Ayurveda Job Résumé Writing Tips: Quality Headers and Footers
|June 25, 2012||Posted by Bill under Ayurveda Job Information|
This is part of an ongoing series on résumé writing for Ayurveda and alternative medicine professionals:
Let’s face it, most hiring managers, spa owners, and other people that hire folks trained in Ayurveda probably don’t have much time to read your entire résumé . They are extremely busy and, despite the fact that you will invest much time and effort perfecting your résumé , those in charge of hiring usually don’t have the time to read the whole thing. They typically scan it: briefly searching for those particular useful attributes that will help their business move forward. This means you have to get the important points down right away. They keypoints have to be well-positioned so they catch the reader’s eye.
What’s the most important thing you want a hiring manager to know about you? Your education? How about your experience? Or, your special talents? Of course you want them to know those facts, but THE MOST IMPORTANT THING THEY NEED TO KNOW IS YOUR NAME AND HOW YOU CAN BE CONTACTED. This seems obvious, but you’d be surprised how frequently this simple information is overlooked or fouled up.
When writing a résumé , you want your contact information to be the very first thing anyone sees when they read it. You also want it to be the last thing they think about when they finish scanning it. Here are some useful pointers on writing quality résumé headers and footers from my newest book Résumé Writing for Scientists:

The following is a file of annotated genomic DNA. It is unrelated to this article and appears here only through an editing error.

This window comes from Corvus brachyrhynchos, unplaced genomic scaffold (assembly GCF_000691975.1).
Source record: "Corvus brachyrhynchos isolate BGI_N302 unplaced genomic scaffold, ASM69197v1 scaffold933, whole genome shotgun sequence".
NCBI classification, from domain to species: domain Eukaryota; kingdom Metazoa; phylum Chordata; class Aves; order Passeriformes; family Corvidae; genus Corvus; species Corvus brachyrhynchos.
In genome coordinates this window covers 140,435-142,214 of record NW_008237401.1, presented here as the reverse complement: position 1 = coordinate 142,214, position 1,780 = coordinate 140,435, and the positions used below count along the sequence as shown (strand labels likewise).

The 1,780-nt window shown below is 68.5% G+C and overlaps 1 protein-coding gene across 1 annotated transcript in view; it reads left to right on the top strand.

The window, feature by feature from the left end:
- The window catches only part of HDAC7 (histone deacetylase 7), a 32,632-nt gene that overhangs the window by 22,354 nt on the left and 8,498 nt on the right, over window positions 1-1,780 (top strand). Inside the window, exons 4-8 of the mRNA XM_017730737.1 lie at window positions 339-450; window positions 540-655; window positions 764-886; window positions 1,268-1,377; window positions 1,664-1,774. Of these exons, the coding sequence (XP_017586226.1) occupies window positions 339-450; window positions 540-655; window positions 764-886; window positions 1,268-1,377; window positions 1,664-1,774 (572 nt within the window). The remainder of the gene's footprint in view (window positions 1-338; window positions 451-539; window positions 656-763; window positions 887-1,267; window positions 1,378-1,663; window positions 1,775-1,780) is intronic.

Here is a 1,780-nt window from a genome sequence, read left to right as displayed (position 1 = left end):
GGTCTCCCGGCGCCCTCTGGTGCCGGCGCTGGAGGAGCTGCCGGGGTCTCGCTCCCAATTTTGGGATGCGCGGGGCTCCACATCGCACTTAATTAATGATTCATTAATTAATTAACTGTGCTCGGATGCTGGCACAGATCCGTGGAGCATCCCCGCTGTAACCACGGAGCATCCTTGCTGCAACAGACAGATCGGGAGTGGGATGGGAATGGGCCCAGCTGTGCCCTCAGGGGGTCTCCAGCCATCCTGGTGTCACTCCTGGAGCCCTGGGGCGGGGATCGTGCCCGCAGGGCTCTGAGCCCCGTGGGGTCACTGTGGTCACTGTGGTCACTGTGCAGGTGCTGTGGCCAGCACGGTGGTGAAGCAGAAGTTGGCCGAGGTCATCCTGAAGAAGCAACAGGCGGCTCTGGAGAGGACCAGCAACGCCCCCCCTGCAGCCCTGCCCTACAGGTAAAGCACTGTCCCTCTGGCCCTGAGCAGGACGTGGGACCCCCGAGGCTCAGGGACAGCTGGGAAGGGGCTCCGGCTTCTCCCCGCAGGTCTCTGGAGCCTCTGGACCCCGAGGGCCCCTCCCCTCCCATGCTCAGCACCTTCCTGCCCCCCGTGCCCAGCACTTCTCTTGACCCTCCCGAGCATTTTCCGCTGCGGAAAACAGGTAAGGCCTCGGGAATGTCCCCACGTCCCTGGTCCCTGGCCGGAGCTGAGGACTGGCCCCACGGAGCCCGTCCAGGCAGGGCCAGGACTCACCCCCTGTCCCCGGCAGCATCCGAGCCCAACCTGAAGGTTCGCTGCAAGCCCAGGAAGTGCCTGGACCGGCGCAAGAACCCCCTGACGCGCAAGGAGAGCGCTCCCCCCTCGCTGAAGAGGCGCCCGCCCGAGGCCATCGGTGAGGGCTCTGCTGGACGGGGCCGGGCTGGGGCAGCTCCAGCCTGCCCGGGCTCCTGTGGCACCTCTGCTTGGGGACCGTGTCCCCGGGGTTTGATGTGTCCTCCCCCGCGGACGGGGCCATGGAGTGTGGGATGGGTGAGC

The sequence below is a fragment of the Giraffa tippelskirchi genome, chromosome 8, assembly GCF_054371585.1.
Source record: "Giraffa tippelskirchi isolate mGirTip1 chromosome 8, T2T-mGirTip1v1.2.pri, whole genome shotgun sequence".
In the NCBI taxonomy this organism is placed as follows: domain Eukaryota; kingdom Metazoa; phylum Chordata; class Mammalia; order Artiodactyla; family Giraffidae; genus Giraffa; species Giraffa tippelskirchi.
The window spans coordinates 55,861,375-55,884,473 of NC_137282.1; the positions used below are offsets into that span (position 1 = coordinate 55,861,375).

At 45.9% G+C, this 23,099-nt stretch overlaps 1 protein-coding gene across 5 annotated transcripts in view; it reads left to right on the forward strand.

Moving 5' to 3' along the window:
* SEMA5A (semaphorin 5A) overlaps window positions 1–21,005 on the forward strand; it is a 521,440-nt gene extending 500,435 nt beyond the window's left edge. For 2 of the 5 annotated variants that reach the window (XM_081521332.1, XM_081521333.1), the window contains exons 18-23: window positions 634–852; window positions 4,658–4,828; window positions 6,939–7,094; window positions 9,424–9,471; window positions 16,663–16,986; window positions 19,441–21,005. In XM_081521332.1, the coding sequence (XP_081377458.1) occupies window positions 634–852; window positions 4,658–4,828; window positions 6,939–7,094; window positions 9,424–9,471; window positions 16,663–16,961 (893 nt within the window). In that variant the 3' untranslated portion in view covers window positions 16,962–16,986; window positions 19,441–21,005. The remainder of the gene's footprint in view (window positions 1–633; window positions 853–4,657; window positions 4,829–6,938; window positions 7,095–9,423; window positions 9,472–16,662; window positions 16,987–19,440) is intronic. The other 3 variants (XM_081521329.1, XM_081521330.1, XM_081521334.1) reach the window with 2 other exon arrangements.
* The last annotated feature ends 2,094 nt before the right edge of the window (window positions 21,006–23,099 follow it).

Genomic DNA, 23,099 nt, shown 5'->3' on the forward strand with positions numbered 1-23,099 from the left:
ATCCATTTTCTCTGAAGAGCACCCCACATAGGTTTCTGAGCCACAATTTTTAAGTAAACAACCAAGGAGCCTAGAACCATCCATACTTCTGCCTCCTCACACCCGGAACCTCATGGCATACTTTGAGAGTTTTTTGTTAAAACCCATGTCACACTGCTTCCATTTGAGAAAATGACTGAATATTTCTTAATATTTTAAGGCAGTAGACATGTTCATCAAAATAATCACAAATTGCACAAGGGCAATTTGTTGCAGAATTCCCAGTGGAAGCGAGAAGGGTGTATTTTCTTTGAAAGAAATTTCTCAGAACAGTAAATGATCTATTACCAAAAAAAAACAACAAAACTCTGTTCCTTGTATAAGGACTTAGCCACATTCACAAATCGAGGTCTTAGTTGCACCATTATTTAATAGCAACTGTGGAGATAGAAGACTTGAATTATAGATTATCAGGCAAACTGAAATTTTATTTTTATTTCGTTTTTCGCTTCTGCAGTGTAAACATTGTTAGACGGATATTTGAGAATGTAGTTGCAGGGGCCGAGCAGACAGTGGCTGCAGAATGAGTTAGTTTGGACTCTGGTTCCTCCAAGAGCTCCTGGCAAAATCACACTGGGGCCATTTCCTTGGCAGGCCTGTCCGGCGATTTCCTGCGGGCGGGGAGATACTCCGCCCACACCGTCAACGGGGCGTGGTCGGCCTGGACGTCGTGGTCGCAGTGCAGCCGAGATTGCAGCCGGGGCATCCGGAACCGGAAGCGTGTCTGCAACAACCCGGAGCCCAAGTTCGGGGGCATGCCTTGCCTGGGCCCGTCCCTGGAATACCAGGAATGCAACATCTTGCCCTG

Writing a Stand-out Résumé Header:
The header is probably the first thing anyone interested in hiring you is going to see. It should contain all the basic information about you. Killer résumé headers have:
- Your name- Remember to put your entire legal name. No nicknames or abbreviations. Ladies should use the legal version of your name, regardless. If you don’t like your name or if you want to use your maiden name after a divorce, legally change it. Make the font size slightly larger and bold than the text in the body. Your name should also be left justified on the top line in the header. This places it in the best real estate on the résumé—the upper left hand corner—which makes it the very first thing anyone sees when reading your résumé. There should be no doubt whose document this is.
- Your title- Directly associated with your name should be your professional title. In the case of those with graduate degrees or professional certifications (ex. PhD, MA, RPA) an abbreviation of this title should appear directly after your name (ex. Henry Jones, PhD). Choose the most appropriate abbreviations if you have many. For instance, you may have abbreviations for your education and professional certifications (ex. Henry Jones, MA, MS, PhD, RPA). You don’t want it to look like a ridiculous alphabet soup, so just choose the abbreviation that is most applicable for the position you’re applying for.
- Directly below your name, you should also include your professional position (ex. Henry Jones, Department Director). The font for your position should be the same size as the body text and unbolded. You don’t want this to take any attention away from your name. If possible, try to make your position the same as the one you’re applying for but don’t lie about who you are. Feel free to use the position title from the job post if your former position has a similar name to the one you’re applying for. Never make enormous leaps in position or falsify your former position. It’s highly unlikely that a grocery store cashier had the same job title as the director of a university’s scanning electron microscope department (although, the Recession has done some strange things to scientists).